Insurance premiums are based on a risk assessment of the insured. The greater the probability that a customer will file a claim, the higher his rates. If the insurer gets this risk assessment wrong, the company either loses money when the premium is too low, or loses safe drivers to the competition when the premiums are too high.
Insurance companies have traditionally relied on statistical analysis based on a limited number of variables. These variables are basic attributes such as a person’s age and sex. While the average 20-year-old male is a higher risk than the 40-year-old female, the cautious and careful 20-year-old male that rarely drives could be a lower risk.
The lack of personalized information is the weakness of using averages. The bell-shaped curve has a fair number of exceptional individuals well to the right of its middle section. These exceptional individuals represent an insurer’s best customers who dutifully pay their premiums and rarely make claims. To avoid losing these customers to the competition and to make the system more equitable, some insurance companies are offering a pay-how-you-drive system that bases premiums on the customer’s individualized driving habits.
The Pay-How-You-Drive System
This system makes use of a telematics device installed on the customer’s car that sends GPS information as well as sensor readings of acceleration, braking, cornering, and gas consumption. Aggressive drivers tend to accelerate, corner, and brake hard while safe drivers have the opposite profile. Risk assessment can be further refined from the number of miles driven in what locations and at what times of the day or night. This assessment is both real-time and individualized.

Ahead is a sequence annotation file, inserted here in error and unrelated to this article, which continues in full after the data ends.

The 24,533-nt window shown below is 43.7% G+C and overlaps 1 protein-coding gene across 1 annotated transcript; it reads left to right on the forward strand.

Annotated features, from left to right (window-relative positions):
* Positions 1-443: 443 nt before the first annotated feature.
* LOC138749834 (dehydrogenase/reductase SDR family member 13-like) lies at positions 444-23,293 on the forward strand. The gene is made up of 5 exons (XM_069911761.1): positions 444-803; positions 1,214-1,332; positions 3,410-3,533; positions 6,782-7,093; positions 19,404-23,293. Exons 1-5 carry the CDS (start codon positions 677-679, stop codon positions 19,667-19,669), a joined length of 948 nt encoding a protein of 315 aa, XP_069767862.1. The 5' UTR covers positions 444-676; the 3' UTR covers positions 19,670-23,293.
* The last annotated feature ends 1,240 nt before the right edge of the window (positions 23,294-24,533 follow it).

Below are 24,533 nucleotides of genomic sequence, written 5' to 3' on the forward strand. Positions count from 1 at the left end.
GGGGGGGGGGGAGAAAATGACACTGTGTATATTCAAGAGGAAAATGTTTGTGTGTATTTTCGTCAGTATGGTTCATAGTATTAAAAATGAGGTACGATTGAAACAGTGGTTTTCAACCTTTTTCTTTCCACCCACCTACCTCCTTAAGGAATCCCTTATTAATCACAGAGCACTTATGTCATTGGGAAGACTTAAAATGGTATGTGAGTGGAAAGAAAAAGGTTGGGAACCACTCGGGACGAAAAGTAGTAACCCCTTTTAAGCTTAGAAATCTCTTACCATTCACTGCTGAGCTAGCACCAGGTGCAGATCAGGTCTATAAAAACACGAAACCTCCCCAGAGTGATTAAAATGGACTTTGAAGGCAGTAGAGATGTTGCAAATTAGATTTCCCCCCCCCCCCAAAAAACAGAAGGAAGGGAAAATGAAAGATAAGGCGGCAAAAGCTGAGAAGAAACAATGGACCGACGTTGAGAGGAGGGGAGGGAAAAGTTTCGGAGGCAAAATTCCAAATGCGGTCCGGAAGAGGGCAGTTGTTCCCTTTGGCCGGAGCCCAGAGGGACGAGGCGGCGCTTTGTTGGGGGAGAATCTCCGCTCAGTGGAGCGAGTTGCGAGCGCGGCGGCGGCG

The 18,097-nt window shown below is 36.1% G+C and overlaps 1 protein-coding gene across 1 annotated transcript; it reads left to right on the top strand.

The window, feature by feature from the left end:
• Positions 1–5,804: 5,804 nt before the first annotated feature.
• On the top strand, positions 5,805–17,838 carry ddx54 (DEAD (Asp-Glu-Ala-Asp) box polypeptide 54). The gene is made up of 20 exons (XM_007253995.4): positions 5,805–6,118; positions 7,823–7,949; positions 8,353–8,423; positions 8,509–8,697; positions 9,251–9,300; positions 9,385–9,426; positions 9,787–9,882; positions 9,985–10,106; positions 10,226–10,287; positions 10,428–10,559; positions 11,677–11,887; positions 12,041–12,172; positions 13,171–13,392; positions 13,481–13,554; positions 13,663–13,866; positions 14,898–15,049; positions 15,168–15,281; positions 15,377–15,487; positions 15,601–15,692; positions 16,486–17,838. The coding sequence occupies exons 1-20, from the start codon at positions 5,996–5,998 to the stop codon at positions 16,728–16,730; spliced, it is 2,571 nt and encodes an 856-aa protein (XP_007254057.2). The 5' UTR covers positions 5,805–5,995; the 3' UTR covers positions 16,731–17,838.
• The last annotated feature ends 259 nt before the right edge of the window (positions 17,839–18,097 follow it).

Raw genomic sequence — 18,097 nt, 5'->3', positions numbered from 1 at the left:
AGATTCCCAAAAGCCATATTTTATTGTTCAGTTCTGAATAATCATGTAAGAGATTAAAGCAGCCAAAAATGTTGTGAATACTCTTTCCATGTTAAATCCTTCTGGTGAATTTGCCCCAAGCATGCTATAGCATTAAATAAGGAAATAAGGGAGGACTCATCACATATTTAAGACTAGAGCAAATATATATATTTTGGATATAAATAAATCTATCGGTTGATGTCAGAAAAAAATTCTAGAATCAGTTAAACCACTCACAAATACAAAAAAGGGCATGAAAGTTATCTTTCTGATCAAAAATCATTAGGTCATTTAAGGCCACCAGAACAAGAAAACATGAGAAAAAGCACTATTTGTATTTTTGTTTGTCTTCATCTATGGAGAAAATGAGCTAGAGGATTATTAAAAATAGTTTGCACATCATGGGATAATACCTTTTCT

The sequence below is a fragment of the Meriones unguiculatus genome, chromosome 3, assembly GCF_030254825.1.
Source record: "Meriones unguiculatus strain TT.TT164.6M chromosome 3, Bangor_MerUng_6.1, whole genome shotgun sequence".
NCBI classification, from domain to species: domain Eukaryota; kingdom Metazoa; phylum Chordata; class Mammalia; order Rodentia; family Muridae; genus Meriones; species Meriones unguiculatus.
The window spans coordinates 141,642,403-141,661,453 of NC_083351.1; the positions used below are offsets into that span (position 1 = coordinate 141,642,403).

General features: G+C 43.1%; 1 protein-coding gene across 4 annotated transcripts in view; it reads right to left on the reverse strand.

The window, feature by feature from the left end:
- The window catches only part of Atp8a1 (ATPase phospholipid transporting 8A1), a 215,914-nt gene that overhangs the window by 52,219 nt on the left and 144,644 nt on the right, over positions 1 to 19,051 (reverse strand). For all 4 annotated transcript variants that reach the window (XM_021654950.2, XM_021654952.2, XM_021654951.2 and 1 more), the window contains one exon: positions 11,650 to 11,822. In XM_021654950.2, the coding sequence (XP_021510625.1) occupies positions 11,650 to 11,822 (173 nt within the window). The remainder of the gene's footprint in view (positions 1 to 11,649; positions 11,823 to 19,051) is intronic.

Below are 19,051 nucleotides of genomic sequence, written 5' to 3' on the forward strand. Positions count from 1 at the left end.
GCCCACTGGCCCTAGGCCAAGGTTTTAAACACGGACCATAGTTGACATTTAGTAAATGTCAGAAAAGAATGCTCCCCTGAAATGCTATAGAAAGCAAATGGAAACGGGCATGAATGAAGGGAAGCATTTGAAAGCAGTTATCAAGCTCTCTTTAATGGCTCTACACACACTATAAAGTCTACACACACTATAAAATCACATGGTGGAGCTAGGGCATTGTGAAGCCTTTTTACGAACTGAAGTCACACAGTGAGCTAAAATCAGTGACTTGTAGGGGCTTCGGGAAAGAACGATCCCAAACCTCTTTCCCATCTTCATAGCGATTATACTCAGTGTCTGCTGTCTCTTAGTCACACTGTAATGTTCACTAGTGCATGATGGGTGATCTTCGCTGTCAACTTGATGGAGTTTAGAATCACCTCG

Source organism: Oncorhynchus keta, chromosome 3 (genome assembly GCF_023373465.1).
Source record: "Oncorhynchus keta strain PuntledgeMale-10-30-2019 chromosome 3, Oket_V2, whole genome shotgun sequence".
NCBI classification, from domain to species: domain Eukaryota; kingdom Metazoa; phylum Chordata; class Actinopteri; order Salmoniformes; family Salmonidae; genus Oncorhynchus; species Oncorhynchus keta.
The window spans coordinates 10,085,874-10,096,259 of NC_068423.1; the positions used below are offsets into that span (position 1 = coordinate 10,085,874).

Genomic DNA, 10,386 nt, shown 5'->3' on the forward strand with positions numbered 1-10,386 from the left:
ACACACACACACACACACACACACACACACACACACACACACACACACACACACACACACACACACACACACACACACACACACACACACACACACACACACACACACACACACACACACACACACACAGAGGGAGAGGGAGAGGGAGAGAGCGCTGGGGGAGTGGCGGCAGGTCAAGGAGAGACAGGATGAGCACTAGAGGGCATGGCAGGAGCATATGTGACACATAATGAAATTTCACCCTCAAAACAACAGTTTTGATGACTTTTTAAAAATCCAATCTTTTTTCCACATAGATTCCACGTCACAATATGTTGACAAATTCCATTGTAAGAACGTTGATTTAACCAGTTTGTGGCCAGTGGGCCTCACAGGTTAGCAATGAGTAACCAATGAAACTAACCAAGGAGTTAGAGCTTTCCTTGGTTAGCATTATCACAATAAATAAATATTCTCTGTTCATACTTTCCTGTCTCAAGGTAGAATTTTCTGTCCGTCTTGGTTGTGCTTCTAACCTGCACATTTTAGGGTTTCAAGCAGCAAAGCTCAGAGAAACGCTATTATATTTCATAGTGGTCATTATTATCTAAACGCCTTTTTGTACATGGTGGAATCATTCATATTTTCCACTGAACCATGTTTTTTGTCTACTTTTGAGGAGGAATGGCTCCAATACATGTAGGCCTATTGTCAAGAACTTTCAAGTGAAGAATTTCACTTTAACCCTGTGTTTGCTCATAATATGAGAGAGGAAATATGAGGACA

This system also benefits the poor risk customer who wants to change his ways. With the pay-how-you-drive system, the high risk customer doesn’t have to demonstrate years of good driving history before seeing a reduction in his premiums. Some insurance companies provide their customers with useful feedback by allowing them to view their telematic data. The feedback literally teaches the customer how to drive safer.
Big Data Benefits
Telematic devices generate a lot of information. Date, time, speed, position, acceleration, mileage, and fuel consumption data points are generated every second. It is not hard to appreciate the magnitude of information that must be processed by an insurance company with a large customer base. Progressive Insurance for example, has over 1.6 million customers that have generated more than a trillion seconds worth of driving data.
While big data technology greatly facilitates this data handling problem, it also promises other benefits that extend beyond the current pay-how-you-drive system. Thanks to the greatly expanded customer database provided by telematic devices, big data analytics can refine risk profiles to an unprecedented level. Hundreds of new variables can be incorporated into risk models that provide more accurate forecasts of the future driving behavior of an insurance applicant based on his past. Such a model will better assess how the cautious and careful 20-year-old male stacks up against the middle-aged business man who makes frequent business trips with his car.
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